It made an array of allegations.

Some were against Vearey and were along the lines that he was working with an alleged Western Cape gang boss.

But aspects of the affidavit were brought into question.

A section of a stamp on it stated “Department of Community Safety Western Cape”, implying that it was linked to the office of Dan Plato, who was the Western Cape’s community safety MEC at the time.

But it later emerged the stamp had been discontinued and should never have been used and that the advocate who signed off on the affidavit was a former police officer who had been found guilty of manipulating crime statistics.

Vearey later claimed he believed the allegations against him in the affidavit actually stemmed from Crime Intelligence.

Doubt was therefore cast over the affidavit that seemed to connect the Mobsters and the Moses murder case to politics and police officers.

Guns-to-gangs investigation

Back in December 2013, Vearey and his colleague Peter Jacobs launched Project Impi, which became known as the guns-to-gangs investigation.

This focused on allegations that police officers were involved in creating fraudulent gun licences for, and smuggling firearms that were meant to be destroyed to gangsters (including members of the 28s) in the Western Cape.

Daily Maverick understands Project Impi investigations also focused on some firearms the Mobsters had and whether police officers had channelled the weapons to them. 

In June 2016, roughly six months after Moses was murdered and while conducting the guns-to-gangs investigation, Vearey and Jacobs were suddenly and effectively demoted, and Project Impi lost its clout.

That same month, former police officer Chris Prinsloo was sentenced to an effective 18 years in jail for selling firearms that ended up with gang members in the Western Cape.

This saga takes a more sinister turn.

More smear campaign claims

A few months later, in November 2016, Noorudien Hassan was murdered outside his home in Lansdowne, Cape Town.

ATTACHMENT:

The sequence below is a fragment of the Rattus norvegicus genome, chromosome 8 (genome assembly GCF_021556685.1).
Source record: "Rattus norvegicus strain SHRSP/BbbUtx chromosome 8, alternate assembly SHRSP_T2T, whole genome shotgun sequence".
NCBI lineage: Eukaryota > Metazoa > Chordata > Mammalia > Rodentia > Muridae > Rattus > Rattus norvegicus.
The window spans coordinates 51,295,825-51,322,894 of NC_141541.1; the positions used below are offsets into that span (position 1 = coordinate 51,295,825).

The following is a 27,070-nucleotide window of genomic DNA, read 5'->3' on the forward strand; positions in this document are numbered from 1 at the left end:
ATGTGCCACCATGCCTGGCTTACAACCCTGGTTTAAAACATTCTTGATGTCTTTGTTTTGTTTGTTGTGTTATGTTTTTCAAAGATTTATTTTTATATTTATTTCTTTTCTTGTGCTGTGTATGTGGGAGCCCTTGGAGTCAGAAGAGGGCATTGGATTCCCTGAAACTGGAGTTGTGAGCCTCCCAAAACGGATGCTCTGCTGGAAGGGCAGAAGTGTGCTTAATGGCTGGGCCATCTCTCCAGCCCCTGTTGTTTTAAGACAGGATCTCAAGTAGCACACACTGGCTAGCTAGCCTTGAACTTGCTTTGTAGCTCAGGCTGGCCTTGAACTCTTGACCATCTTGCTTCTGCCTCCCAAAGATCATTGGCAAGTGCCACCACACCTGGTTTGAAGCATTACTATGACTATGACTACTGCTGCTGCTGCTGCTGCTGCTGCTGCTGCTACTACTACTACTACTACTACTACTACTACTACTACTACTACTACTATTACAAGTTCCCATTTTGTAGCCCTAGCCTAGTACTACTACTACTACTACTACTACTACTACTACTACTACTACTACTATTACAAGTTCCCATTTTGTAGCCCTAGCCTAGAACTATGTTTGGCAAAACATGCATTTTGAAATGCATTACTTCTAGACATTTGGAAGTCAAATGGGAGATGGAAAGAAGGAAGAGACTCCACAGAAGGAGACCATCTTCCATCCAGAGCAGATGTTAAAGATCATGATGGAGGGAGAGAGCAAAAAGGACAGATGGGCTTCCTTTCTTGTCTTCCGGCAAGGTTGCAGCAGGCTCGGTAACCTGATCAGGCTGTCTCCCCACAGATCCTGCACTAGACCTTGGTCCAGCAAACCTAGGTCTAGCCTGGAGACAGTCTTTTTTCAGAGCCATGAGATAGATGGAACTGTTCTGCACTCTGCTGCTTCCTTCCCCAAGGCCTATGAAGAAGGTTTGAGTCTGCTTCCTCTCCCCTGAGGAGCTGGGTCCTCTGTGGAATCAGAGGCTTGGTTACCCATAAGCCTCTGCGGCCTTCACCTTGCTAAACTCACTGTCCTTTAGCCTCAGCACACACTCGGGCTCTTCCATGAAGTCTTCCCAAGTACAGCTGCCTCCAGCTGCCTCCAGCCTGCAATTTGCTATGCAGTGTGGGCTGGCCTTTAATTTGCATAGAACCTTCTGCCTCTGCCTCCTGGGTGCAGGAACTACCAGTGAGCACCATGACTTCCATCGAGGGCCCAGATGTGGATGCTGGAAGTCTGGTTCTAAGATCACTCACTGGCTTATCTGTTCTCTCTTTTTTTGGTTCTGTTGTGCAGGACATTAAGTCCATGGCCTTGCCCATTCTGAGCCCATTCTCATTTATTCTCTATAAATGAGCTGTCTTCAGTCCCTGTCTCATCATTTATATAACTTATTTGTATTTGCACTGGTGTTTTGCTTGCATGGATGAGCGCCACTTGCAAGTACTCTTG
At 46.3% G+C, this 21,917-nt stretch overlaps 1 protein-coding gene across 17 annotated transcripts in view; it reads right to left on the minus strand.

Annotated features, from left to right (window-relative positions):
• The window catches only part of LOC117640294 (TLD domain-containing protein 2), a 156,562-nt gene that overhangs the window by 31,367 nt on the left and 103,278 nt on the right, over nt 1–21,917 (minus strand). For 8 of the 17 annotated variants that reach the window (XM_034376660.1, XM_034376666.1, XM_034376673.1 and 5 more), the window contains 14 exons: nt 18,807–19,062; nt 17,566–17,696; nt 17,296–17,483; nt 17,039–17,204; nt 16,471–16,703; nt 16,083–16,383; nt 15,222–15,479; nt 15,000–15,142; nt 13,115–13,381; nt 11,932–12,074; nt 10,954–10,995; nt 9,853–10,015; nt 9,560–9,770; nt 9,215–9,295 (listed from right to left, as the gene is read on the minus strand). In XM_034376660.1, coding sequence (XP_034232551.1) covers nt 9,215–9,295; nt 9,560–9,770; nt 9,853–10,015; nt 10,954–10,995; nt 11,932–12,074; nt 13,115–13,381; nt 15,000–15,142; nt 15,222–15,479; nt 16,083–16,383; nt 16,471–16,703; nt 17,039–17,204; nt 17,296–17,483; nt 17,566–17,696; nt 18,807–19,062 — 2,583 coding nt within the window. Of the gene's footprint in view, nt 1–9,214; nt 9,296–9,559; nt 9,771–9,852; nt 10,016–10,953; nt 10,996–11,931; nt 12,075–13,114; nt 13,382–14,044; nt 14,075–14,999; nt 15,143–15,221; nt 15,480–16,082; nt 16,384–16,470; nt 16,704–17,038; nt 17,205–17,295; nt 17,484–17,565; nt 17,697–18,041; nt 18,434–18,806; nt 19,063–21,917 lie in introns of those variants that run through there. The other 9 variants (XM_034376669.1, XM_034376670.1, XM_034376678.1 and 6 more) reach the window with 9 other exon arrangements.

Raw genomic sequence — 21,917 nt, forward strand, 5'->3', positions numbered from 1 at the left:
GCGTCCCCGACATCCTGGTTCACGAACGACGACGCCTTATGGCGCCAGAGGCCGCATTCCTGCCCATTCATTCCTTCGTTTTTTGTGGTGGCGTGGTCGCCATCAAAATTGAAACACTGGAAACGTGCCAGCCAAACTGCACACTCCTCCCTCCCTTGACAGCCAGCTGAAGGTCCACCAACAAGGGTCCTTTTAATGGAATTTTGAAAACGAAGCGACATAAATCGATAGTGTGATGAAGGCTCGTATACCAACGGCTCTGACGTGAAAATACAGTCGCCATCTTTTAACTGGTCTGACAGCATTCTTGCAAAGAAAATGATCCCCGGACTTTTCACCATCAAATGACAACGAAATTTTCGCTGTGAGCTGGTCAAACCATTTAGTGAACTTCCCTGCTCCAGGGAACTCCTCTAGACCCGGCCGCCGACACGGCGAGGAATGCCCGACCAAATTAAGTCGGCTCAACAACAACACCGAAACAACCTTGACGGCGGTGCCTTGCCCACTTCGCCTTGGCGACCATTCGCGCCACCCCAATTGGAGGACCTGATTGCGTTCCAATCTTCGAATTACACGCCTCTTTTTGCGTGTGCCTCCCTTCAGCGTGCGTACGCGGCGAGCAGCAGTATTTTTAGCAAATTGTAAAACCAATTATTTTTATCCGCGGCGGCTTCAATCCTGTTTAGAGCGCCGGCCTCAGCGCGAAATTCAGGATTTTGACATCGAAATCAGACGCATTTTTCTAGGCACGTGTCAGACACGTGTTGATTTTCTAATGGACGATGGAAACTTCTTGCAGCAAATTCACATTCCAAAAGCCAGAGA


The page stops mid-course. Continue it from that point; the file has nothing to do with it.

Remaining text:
He was an attorney who had dealt with several gang-related matters and represented an accused in a court case that resulted from Project Impi investigations.

The following year, Vearey claimed to this journalist that he knew about a Crime Intelligence officer who once visited Hassan about claims to be concocted against him (Vearey).

Vearey believed that there was a plan, involving Crime Intelligence officers in the Western Cape, to discredit him because of critical investigations he was conducting that could expose criminality within the police service.

In 2017, it also emerged that an investigation diary and documents that could expose an informant in Project Impi were possibly leaked, via a Crime Intelligence officer, to Hassan.

News24 reported that the allegedly leaked paperwork was found in Hassan’s office after he was killed.

The defence in the Project Impi case denied getting hold of the documents without the State’s consent, claiming that the documents could have been discreetly handed over by Crime Intelligence. (Further details are documented in Dolley’s book, The Enforcers: Inside Cape Town’s Deadly Nightclub Battles.) 

‘Infiltrated’ Anti-Gang Unit 

Towards the end of 2018, the Anti-Gang Unit (AGU) in the Western Cape was launched. 

This happened roughly six months before a general election, hinting that the unit was a gimmick to woo voters.

Daily Maverick understands that at the time, a sensitive document detailing which police officers were in the AGU was leaked from within police ranks.

This meant that gang suspects could potentially see exactly who would be targeting them.

Andre Lincoln, a now retired major-general, headed the AGU — in the 1990s, he investigated links between suspected crooks and state figures.

Lieutenant-Colonel Charl Kinnear was a member of the AGU.

Visit Daily Maverick’s home page for more news, analysis and investigations

Among those he investigated were criminals and colleagues — in a situation reminiscent of Project Impi, cops were arrested in 2020 for allegedly creating fraudulent gun licences for suspects.

A few months after those arrests, in September 2020, Kinnear was assassinated outside his home in Bishop Lavis, a Cape Town suburb that happens to be a stronghold of the 28s gang.

His murder meant cases involving police officers arrested for getting gun licences to suspects could collapse.

Among those arrested in connection with Kinnear’s killing was Ashley Tabisher, also a member of the AGU.

Another suspect arrested for Kinnear’s murder was Nafiz Modack, who Kinnear had been investigating.

This case also extends to Crime Intelligence and other police corruption claims.

‘Rogue’ unit and underworld  

In December 2018, roughly two years before his assassination, Kinnear wrote a letter of complaint to his bosses, saying that a rogue unit of police officers, with ties to Crime Intelligence, was operating in the Western Cape and working against him and certain colleagues.